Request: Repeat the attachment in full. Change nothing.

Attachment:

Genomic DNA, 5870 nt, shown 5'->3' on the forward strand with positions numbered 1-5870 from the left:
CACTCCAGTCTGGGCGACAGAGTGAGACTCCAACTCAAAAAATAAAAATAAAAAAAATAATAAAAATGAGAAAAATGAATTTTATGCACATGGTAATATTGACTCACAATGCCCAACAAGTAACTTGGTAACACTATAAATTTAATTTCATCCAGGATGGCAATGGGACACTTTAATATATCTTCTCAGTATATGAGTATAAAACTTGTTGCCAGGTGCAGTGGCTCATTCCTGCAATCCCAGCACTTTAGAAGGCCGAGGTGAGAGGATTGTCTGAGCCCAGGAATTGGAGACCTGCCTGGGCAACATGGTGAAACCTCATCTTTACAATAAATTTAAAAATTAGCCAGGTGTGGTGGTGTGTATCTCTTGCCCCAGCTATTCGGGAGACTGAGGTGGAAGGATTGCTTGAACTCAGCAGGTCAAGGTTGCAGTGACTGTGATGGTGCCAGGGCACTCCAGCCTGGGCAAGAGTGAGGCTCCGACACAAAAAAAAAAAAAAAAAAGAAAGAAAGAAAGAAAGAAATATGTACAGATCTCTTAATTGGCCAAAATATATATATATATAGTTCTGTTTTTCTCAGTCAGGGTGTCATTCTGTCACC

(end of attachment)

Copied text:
Genomic DNA, 5870 nt, shown 5'->3' on the forward strand with positions numbered 1-5870 from the left:
CACTCCAGTCTGGGCGACAGAGTGAGACTCCAACTCAAAAAATAAAAATAAAAAAAATAATAAAAATGAGAAAAATGAATTTTATGCACATGGTAATATTGACTCACAATGCCCAACAAGTAACTTGGTAACACTATAAATTTAATTTCATCCAGGATGGCAATGGGACACTTTAATATATCTTCTCAGTATATGAGTATAAAACTTGTTGCCAGGTGCAGTGGCTCATTCCTGCAATCCCAGCACTTTAGAAGGCCGAGGTGAGAGGATTGTCTGAGCCCAGGAATTGGAGACCTGCCTGGGCAACATGGTGAAACCTCATCTTTACAATAAATTTAAAAATTAGCCAGGTGTGGTGGTGTGTATCTCTTGCCCCAGCTATTCGGGAGACTGAGGTGGAAGGATTGCTTGAACTCAGCAGGTCAAGGTTGCAGTGACTGTGATGGTGCCAGGGCACTCCAGCCTGGGCAAGAGTGAGGCTCCGACACAAAAAAAAAAAAAAAAAAGAAAGAAAGAAAGAAAGAAATATGTACAGATCTCTTAATTGGCCAAAATATATATATATATAGTTCTGTTTTTCTCAGTCAGGGTGTCATTCTGTCACC